It’s possible you’ve heard some training camp reports on the New York Jets this year. Perhaps even possible that you heard Tim Tebow is now a Jet. Those stories have kind of slid under the radar, with the media having the audacity to only give them about 35 percent of all available airtime to cover any topic in sports. But Tebow’s the least of the Jets’ concerns right now as Rex Ryan hopes that his tenure in New York won’t come to an end with an unsuccessful fourth year. With that as the backdrop, TheSportsNotebook previews the Jets’ chances in 2012…
OFFENSE: Mark Sanchez has gone from overrated to underappreciated almost overnight. He always was more of a game-managing quarterback, even when the team made its runs to the AFC Championship Game in 2009-10. Then the Jets decided to try and open things up more and Sanchez was exposed for what he was. But “what we was” was still good enough to win games if you had a good running game and defense around him.
The Jets do have the running game. Shonn Greene is a 1,000 yard back and the offensive line in front of him is anchored by center Nick Mangold, the best in the NFL at his position. D’Brickashaw Ferguson at left tackle and Brandon Moore at right guard are both prime players at their spots. The other two spots are patchwork, but when you have three caliber-offensive linemen you can run the ball and protect the passer.
A lack of quality receivers has been a consistent theme for the Jets in recent years, and the reason they gambled they could integrate Santonio Holmes’ apparently troublesome personality onto their team. That’s an experiment that looks to be blowing up on their face and the team is said to be trying to dump Holmes. There’s no word on whether the Los Angeles Dodgers’ new ownership group will take him off their hands. But when Holmes does leave, the Jets are going to be back to their original problem, which is that the rest of the receivers’ corps is one of the worst in the NFL. At least tight end Dustin Keller is a good target.
DEFENSE: Because of Ryan’s high-voltage personality, his critics might lose sight of what a good coach he is. The fact this team still plays good defense is testament to the boss’ coaching, because the talent level is not very good. Linebackers are at the heart of any 3-4 scheme, and while David Harris and Bart Scott are good on the inside, neither is as good as their reputation and the outside, where big plays have to be made, is a major problem. Calvin Pace and Bryan Thomas are both on the wrong side of 30 and the age decline is evident in both.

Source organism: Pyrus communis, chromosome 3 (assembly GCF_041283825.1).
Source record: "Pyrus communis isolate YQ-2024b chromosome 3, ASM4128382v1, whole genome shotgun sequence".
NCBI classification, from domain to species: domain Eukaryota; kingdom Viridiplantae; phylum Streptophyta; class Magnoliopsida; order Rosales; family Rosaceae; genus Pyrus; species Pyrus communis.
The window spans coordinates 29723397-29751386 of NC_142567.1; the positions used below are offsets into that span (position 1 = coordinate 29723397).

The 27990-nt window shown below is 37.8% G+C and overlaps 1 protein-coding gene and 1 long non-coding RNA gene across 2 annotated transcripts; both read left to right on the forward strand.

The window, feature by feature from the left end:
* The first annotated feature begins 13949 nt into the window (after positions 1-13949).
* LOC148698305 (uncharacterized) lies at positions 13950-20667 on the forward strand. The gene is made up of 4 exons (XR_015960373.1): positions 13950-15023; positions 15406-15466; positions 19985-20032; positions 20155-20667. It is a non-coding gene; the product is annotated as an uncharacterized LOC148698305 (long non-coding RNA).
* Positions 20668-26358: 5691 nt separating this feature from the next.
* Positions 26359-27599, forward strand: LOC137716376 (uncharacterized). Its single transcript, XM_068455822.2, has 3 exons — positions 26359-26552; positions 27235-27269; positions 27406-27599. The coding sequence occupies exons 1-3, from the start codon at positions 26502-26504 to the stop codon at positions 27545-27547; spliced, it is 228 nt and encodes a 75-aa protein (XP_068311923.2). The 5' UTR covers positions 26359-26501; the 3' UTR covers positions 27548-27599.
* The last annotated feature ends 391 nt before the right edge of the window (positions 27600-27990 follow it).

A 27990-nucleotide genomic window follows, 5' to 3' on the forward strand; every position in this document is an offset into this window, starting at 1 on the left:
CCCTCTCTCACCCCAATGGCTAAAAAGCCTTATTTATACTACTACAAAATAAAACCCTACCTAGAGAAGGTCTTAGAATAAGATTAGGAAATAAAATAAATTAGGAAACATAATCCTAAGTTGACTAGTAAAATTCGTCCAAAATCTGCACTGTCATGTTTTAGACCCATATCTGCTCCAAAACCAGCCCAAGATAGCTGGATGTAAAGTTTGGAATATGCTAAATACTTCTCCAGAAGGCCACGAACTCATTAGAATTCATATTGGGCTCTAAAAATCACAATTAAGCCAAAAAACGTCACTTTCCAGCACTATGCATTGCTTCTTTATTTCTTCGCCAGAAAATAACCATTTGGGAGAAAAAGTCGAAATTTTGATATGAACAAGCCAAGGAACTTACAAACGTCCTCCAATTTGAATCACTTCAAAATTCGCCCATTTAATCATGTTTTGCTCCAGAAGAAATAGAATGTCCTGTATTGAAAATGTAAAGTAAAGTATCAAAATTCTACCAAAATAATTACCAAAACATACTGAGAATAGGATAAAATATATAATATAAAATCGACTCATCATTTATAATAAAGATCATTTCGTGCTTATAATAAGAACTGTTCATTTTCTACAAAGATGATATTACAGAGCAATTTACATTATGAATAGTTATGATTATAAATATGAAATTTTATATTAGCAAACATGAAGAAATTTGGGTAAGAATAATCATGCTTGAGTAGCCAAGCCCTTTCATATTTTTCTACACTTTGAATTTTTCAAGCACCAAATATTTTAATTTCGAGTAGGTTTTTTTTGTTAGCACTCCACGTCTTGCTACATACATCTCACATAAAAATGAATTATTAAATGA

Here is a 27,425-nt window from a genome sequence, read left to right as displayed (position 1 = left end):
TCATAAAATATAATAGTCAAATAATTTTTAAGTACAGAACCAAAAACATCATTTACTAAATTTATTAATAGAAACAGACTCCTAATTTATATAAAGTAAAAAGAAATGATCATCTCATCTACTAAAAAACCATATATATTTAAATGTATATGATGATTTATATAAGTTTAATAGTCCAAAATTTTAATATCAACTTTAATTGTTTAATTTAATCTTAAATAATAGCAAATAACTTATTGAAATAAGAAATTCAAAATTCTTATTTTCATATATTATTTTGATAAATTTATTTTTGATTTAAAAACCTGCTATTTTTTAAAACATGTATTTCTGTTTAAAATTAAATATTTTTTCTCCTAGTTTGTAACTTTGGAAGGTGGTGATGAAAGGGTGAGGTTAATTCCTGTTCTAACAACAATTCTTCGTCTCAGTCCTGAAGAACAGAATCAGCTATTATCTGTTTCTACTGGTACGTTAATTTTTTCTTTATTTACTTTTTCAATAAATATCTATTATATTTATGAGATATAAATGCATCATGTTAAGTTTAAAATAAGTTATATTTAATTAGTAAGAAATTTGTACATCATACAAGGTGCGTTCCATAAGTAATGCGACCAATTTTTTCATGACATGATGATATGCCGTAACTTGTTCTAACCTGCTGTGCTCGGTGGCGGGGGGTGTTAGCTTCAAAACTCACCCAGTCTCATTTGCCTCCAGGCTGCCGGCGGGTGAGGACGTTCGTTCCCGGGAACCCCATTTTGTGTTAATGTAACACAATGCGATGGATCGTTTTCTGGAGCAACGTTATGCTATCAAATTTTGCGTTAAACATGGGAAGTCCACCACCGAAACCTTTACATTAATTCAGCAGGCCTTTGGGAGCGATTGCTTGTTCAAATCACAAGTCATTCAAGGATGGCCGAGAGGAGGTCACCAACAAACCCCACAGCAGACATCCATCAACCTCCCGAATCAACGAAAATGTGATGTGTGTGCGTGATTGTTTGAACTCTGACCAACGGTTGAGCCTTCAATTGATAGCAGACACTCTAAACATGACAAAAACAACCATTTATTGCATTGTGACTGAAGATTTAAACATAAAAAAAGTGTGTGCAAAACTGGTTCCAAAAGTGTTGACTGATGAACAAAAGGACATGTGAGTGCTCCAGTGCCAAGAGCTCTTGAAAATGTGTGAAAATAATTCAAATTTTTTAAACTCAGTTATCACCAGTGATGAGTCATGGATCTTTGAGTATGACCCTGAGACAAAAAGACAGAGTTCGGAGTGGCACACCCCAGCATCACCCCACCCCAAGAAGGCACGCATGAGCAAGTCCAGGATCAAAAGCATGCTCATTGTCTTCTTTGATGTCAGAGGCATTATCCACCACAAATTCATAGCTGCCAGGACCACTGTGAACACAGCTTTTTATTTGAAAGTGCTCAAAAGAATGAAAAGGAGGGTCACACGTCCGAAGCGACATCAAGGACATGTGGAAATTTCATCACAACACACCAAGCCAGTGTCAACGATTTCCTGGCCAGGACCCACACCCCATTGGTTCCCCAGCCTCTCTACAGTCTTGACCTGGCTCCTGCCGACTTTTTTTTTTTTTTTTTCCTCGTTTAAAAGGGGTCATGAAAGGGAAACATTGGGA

The team has a couple good pieces up front, especially nose tackle Sione Pouha, but here again age is rearing its ugly head. Puha is 33. How long can he keep tying up blockers by taking double and triple-teams? Muhammad Wilkerson is a good young player at one of the end spots.
Any success the defense has is heavily dependent on Darrelle Revis, easily the best corner in football and a playmaker extraordinaire. Antonio Cromartie is on the opposite corner and he could be the #1 cover guy for a playoff team himself. The secondary would benefit from getting a decent free safety. LaRon Landry is back there right now, but he can be overly aggressive and his playmaking style would better work at the strong safety spot, where Yeremiah Bell gives nothing. A competent centerfielder could displace Bell and strengthen two spots at once.
LAS VEGAS OVER/UNDER WIN PROJECTIONS: 8.5–By any reasonable measurement, Ryan’s tenure has been a success. He’s won 28 regular season games in three years. His four playoff wins include a road triumph over Peyton Manning and monster upsets on the road in San Diego and New England. But this season has the look of the end of the line. His critics will say it’s because his loud style has finally wore thin. Others will say the Jets’ talent deficiencies never really got fixed (I’m in the latter group). But whatever the reason I see an Under coming in here.